Simalee Smith-Stubblefield, M.A., C.C.C. - Assistant Professor
Department of Speech-Language Pathology, Thomas J. Long School of Pharmacy and Health Sciences
University of the Pacific
|Reproduced with the permission of the primary author.|
"See the Sound with Visual Phonics" is a system of 46 moving hand shapes that look and feel like the sounds they represent. This system also utilizes written symbols which are visual representations of the hand shapes. (See Appendix A)
The system was developed by the International Communication Learning Institute (I.C.L.I.) of Edina, Minnesota. Further developments and improvements to this system continue to be made by I.C.L.I.
In speech production, there are many ambiguities even with sounds that are visible, such as voiced (b, v) versus unvoiced (p, f) consonants. Vowel discrimination can be very difficult. In reading, there are always expectations to rules. For example, the allograph "ough" has the same "f" sound in the words "rough" and "tough", but in the word "dough" it has a long "o" sound. This system reduces the ambiguities of spoken and written English to allow for the exceptions to the rules by using a multisensory approach.
This may sound similar to Cued Speech, however, this system is different in several ways. In that system, random hand shapes and hand positions represent different syllables. In "See the Sound with Visual Phonics", each hand shape represents a sound which also has a written symbol that is in some way suggestive of the manner of production, it is not random.
During speech production and training, it is not necessary to "cue" each sound of each word. This system is to be utilized only as a cueing system, not as a communication system. For example, if the individual produces "ca" for the word "cat", all that is necessary to cue them would be the hand shape/movement for the sound "t" while saying the word. It is less cumbersome than one might think. However, syllabification and stress can be improved by cueing the entire word as one says the word. The system is flexible to meet each individual's needs.
"See the Sound with Visual Phonics" uses a multimodality approach which is the main reason it has been thought to be so successful, not only with hearing impaired, but with developmentally delayed, learning disabled and many other individuals who have difficulty producing speech and reading.
Individuals with Down's syndrome often have a difficult time trying to make themselves understood when speaking. This population, unfortunately, often has decreased speech intelligibility. In order to help this population communicate in a more intelligible manner, several studies have been conducted to learn more about the speech of these individuals and what can be done clinically to improve intelligibility.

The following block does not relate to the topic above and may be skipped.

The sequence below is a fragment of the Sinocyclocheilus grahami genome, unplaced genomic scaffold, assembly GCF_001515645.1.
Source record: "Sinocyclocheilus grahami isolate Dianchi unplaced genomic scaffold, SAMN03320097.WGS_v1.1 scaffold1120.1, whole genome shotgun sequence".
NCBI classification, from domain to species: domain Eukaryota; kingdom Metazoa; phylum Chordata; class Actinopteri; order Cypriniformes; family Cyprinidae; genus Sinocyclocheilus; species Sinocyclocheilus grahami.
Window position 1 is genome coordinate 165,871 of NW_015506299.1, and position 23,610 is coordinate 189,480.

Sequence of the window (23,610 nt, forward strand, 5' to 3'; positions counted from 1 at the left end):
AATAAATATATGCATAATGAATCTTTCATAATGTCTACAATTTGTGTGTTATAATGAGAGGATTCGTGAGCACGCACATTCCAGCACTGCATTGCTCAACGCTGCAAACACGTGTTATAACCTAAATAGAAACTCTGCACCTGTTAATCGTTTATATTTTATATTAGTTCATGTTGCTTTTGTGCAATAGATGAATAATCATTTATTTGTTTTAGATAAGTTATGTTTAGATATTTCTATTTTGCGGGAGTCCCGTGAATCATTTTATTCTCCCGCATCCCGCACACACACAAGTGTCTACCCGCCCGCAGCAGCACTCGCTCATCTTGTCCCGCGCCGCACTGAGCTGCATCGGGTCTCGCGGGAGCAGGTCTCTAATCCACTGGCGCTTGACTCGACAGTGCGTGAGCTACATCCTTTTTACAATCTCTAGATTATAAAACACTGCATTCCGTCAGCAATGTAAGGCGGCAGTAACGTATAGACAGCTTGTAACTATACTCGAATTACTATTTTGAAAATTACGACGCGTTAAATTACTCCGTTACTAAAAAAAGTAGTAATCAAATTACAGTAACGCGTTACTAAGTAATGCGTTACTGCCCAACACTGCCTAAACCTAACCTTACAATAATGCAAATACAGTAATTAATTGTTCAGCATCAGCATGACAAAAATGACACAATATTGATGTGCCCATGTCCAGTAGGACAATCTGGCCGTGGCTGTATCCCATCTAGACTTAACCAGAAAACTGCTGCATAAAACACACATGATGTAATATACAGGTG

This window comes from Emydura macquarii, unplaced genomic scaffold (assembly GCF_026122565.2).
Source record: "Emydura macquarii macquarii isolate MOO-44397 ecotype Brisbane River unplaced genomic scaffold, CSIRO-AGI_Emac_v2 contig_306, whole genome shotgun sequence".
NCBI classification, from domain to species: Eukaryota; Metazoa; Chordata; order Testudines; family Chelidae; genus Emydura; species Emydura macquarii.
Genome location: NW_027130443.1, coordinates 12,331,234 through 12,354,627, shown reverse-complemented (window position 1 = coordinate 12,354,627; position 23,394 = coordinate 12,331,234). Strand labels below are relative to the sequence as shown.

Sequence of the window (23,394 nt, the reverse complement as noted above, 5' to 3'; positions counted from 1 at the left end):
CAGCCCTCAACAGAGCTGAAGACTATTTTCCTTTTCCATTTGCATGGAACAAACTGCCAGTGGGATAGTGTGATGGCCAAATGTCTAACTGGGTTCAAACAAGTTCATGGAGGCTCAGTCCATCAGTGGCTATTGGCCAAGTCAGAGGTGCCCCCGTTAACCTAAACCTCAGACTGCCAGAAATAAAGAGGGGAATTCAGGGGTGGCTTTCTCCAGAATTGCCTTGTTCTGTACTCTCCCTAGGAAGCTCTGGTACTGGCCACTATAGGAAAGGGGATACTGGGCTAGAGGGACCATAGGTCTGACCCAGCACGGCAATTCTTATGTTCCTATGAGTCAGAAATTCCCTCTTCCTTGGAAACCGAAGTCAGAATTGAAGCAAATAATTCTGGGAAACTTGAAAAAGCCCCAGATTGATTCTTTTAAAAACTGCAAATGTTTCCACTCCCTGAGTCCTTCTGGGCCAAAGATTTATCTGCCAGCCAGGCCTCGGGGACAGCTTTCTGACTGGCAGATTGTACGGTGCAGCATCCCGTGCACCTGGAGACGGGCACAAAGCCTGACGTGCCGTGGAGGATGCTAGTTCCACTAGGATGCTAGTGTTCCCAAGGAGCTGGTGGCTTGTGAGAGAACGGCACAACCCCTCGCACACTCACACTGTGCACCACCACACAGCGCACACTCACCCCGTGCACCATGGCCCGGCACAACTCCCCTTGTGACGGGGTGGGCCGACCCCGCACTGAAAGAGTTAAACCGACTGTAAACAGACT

Some of the types of communication or facilitating techniques that have been used include the use of augmentative devices, computers, and sign language. All of these can facilitate communication, however, none of these actually help the individual to produce more intelligible speech.
The following study focused on the use of Visual Phonics to improve speech intelligibility in individuals with Down's syndrome.
Four children with Down's syndrome were selected to participate. They ranged in age from four years, ten months to nine years, five months. One of the children had a documented mild hearing loss. All children were highly intelligible and used sign language in different degrees to facilitate their spoken message.
All children were seen in the University of Pacific Speech, Language and Hearing Center by student clinicians who were trained in the use of Visual Phonics. Each child attended sessions that were one hour in length. These sessions also targeted other areas such as improving expressive and receptive language skills. Approximately 20 to 40 minutes of each session focused on increasing intelligibility.
Each clinician evaluated their client's overall communication, language, speech and hearing abilities. Three of the four children's hearing was shown to be within normal limits. The forth child had a documented mild hearing loss. Intelligibility ratings were taken with context known or unknown.
Each clinician selected phonemes that would enhance the overall intelligibility for each child. They also selected a functional word and/or phrase list often in conjunction with the parent. These words that were important to the child or were frequently used by the individual.
Parents were taught the Visual Phonics signs and symbols to enhance carryover in the home environment. They also occasionally observed the clinician work with their child for additional training information.
|Age||Language Rec||Age Exp||Pretreat Overall Intelligibility||No Sessions||Post Treat Intelligibility - Overall||Post Treat Intelligibility - Target||Improvement Overall Intelligibility|
The overall intelligibility of all four children included in this study increased from 5% to 28%. Targeted functional words and phrases were also more intelligible after the introduction of See the Sound with Visual Phonics.
The production of the specific targeted phonemes increased. Another benefit realized when the children used the Visual Phonics hand signs was that it slowed their rate of speech which also greatly influenced intelligibility.
All the children enjoyed using the Visual Phonics hand signs but at times would over generalize then to other phonemes. Even though all children knew and used sign language, these two forms were not confused.
Visual Phonics was not the sole technique used to increase the production of sounds. However, this study indicated that it was a very useful multisensory technique that was effective with increasing intelligibility in those individuals with Down's syndrome.